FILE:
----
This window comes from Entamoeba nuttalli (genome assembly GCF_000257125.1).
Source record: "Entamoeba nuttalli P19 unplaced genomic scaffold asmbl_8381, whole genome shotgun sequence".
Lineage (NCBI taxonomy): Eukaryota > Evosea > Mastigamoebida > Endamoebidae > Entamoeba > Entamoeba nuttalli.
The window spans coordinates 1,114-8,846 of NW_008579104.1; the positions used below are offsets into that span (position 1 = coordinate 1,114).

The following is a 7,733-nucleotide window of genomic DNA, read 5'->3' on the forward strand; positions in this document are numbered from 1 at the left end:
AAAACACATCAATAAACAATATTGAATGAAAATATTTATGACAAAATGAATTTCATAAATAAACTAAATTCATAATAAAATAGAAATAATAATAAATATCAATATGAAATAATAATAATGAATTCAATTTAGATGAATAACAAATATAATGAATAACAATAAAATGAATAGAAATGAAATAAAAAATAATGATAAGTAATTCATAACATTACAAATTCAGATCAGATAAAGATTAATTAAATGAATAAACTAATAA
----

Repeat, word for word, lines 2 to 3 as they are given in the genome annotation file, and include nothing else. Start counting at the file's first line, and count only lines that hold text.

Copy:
Source record: "Entamoeba nuttalli P19 unplaced genomic scaffold asmbl_8381, whole genome shotgun sequence".
Lineage (NCBI taxonomy): Eukaryota > Evosea > Mastigamoebida > Endamoebidae > Entamoeba > Entamoeba nuttalli.